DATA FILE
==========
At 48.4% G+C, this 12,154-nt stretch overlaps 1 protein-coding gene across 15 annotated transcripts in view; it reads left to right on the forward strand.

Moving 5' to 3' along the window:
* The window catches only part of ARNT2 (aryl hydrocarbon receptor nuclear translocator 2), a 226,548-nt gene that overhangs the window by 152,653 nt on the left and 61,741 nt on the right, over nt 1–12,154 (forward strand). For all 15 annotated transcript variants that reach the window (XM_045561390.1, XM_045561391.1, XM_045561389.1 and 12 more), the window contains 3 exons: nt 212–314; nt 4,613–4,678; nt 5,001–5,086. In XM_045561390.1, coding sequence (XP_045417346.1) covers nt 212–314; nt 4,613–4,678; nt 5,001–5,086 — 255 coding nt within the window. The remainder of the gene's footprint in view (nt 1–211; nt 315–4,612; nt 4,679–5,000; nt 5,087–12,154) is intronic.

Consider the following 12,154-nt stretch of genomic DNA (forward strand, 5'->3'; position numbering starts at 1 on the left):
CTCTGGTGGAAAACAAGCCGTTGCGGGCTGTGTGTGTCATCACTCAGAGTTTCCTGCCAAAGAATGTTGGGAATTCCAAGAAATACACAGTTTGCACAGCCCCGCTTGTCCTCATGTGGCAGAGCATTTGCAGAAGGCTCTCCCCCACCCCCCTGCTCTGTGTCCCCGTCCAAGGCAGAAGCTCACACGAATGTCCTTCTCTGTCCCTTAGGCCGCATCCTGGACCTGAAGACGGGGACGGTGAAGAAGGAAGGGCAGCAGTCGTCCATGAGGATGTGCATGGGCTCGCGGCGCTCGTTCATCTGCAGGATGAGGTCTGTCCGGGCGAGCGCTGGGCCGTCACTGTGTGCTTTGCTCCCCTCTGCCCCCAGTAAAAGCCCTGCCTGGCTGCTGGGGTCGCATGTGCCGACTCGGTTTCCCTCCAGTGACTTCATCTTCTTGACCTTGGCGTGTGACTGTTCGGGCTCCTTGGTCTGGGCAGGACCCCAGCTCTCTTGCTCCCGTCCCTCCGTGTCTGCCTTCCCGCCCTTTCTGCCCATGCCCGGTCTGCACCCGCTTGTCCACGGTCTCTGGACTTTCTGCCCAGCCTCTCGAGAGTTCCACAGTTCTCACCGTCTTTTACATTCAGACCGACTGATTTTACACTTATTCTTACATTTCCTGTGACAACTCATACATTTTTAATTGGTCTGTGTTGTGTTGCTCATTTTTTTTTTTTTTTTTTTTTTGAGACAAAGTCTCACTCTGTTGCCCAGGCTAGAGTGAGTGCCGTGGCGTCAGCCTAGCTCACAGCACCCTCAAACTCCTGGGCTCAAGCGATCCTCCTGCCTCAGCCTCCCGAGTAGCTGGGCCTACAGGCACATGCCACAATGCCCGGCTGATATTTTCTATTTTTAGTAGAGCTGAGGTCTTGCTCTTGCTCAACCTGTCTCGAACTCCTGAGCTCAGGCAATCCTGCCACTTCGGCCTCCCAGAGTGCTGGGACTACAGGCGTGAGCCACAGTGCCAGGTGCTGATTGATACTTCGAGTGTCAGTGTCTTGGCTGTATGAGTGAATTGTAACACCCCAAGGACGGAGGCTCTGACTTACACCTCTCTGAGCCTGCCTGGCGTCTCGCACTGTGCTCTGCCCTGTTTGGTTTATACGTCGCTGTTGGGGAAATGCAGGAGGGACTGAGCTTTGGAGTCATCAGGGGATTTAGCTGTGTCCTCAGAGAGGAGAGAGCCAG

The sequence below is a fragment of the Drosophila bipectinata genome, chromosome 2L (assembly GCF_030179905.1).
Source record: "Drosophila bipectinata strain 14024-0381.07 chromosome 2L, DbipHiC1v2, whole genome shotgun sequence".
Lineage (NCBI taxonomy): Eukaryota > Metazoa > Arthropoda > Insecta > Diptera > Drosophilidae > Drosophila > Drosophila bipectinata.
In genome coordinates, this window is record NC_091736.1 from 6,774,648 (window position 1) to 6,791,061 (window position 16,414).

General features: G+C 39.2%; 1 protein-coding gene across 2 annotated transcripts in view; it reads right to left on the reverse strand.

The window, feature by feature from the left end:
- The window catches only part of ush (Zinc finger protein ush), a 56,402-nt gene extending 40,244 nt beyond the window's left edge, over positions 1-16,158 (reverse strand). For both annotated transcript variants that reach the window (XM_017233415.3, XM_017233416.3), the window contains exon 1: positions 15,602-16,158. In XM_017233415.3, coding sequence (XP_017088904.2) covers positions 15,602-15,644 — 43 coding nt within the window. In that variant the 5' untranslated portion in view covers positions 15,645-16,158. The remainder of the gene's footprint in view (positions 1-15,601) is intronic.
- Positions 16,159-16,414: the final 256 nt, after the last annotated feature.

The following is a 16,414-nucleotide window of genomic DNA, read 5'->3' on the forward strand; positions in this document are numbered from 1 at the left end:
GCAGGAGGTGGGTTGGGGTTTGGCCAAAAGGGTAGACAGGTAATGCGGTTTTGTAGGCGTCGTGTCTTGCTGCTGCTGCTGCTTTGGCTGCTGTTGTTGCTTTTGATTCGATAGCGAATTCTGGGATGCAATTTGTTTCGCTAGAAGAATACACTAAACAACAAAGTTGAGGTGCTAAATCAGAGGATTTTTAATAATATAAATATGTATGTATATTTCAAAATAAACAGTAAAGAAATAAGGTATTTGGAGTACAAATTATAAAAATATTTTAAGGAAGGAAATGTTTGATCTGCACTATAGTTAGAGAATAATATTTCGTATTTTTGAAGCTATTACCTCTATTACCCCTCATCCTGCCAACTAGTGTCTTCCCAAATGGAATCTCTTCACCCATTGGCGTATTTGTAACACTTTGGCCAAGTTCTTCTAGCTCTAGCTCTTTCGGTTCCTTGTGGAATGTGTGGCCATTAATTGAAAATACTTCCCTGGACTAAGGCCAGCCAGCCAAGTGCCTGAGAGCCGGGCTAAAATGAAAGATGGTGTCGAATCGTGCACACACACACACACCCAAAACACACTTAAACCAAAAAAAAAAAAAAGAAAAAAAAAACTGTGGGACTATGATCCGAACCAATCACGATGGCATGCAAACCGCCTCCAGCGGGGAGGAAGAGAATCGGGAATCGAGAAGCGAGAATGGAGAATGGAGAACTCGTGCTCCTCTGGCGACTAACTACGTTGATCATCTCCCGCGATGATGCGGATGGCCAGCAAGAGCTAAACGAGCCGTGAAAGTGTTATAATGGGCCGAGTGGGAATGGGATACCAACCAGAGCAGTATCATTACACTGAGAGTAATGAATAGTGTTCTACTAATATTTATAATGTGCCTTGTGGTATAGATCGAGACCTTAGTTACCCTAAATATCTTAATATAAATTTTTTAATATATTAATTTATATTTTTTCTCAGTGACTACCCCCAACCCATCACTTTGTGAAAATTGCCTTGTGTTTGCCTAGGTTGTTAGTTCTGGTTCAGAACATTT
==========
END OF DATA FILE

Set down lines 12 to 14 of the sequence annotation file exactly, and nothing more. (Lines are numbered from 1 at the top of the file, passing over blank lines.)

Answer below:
- The window catches only part of ush (Zinc finger protein ush), a 56,402-nt gene extending 40,244 nt beyond the window's left edge, over positions 1-16,158 (reverse strand). For both annotated transcript variants that reach the window (XM_017233415.3, XM_017233416.3), the window contains exon 1: positions 15,602-16,158. In XM_017233415.3, coding sequence (XP_017088904.2) covers positions 15,602-15,644 — 43 coding nt within the window. In that variant the 5' untranslated portion in view covers positions 15,645-16,158. The remainder of the gene's footprint in view (positions 1-15,601) is intronic.
- Positions 16,159-16,414: the final 256 nt, after the last annotated feature.

The following is a 16,414-nucleotide window of genomic DNA, read 5'->3' on the forward strand; positions in this document are numbered from 1 at the left end: